There are currently over 40 armed conflicts that are taking place in the world today, depending on the way that you define armed conflict and war. Three of these armed conflicts have been classified as “major wars:” Afghanistan (20,797 killed in 2020); Yemen (19,780 killed in 2020); and Tigray (Sudan and Ethiopia clashes, 15,200 killed thus far in 2021). A major characteristic of armed conflict in the world today is that it tends to be non-international armed conflict or civil war. Many of these “intrastate” armed conflicts become internationalized and involve other States that make it that much harder to resolve. A further characteristic of armed conflict today is that it tends to last for years and years like the protracted armed conflicts in Afghanistan, Yemen, Tigray, Syria, South Sudan, and on and on.  


Some have argued that what we are witnessing in the 21st Century are new types of wars. Mary Kaldor is one of the leading proponents of the “new war thesis,” who argues that wars in the post-Cold War period display the following characteristics:

  • The extreme organized violence takes place between varying combinations of State and non-State networks.
  • The fighting is in the name of identity politics as opposed to ideology.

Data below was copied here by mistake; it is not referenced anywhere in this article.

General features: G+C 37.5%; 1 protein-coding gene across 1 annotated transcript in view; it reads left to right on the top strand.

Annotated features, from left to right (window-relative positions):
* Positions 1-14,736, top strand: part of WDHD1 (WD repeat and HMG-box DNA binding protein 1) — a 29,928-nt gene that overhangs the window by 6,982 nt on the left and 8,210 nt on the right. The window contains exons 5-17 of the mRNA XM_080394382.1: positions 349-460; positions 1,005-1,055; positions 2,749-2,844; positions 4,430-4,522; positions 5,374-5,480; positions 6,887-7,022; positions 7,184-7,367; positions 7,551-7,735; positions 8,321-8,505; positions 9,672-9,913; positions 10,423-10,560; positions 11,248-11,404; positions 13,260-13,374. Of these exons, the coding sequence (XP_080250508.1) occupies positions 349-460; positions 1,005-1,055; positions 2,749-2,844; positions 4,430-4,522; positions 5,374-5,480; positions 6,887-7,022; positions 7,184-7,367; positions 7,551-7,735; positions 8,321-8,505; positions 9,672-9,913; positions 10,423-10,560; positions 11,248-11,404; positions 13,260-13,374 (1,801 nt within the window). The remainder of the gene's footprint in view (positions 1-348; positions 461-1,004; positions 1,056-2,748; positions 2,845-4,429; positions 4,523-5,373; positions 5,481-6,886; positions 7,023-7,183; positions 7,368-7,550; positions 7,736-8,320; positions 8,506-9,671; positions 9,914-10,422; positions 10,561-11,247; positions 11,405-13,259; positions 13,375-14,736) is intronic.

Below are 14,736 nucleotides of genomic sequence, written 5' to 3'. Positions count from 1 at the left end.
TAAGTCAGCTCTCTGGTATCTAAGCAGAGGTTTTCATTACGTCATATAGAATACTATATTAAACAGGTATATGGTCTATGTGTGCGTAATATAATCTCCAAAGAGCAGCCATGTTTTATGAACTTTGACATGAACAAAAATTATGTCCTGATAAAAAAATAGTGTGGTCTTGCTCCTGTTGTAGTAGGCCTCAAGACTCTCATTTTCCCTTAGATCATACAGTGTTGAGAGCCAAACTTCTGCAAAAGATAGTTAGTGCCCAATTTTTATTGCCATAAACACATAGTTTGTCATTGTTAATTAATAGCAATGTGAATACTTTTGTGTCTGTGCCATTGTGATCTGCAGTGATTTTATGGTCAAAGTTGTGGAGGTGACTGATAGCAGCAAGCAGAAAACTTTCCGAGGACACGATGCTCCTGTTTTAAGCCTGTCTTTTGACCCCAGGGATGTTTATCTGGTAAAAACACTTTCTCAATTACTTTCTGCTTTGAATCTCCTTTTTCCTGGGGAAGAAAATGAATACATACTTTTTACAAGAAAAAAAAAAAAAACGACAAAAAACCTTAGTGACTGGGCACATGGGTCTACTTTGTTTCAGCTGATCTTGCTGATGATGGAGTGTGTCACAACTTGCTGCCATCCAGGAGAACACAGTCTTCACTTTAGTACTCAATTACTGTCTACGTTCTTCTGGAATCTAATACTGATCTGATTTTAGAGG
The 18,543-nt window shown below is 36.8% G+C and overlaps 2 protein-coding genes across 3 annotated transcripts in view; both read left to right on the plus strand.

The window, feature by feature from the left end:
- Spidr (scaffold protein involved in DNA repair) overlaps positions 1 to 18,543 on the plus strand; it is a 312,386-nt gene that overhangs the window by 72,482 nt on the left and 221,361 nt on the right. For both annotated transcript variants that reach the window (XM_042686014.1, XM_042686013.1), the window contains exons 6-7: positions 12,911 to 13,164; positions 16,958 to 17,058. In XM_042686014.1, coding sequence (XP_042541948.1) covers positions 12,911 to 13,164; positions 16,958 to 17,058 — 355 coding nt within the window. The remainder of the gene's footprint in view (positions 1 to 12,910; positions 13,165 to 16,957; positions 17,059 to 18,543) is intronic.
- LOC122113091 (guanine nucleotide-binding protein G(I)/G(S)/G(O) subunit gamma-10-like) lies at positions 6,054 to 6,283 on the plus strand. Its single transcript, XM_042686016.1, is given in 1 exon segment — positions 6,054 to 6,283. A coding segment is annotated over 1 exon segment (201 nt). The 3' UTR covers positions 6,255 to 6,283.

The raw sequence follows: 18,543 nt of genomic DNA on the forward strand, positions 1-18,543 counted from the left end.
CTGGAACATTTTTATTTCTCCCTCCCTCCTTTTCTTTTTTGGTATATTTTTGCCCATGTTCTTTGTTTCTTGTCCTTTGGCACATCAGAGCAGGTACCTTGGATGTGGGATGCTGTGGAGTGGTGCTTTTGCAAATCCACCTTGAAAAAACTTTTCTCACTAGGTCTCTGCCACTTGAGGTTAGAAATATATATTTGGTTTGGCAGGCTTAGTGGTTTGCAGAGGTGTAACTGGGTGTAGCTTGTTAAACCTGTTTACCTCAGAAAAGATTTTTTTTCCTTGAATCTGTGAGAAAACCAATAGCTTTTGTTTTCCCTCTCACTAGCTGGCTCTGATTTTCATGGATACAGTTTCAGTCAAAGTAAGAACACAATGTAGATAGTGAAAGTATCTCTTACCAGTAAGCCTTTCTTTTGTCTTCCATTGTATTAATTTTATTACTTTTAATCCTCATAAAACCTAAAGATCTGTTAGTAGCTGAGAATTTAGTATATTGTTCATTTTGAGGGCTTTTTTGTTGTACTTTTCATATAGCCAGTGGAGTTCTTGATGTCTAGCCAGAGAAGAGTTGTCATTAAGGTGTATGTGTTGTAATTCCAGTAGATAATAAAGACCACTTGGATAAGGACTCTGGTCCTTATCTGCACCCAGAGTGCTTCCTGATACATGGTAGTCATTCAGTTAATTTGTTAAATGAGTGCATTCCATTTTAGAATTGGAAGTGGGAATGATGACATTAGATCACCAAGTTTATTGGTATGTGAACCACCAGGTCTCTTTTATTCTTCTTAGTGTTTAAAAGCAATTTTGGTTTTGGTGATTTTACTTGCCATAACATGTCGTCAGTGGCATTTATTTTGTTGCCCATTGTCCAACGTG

• The objective is to achieve political, rather than physical, control of the population through fear and terror.[5]  
  • The armed conflict is financed not necessarily through the State, but through other predatory means [organized crime] that seek the continuation of the violence.[6]  


Wars are protracted and seemingly endless because it is in the interest of the opposing sides of the conflict not to resolve the armed conflict but to continue them ad nauseam.  


Further, and sadly, forced displacement is employed deliberately by the warring sides as an instrument of warfare. Consequently, forced displacement is not an incidental outcome of the armed conflict but is used, as Kelly Greenhill argues, as a “weapon of mass migration.” It is a deliberate strategy in an armed conflict as a ‘weapon of war’ in order to achieve victory.[7]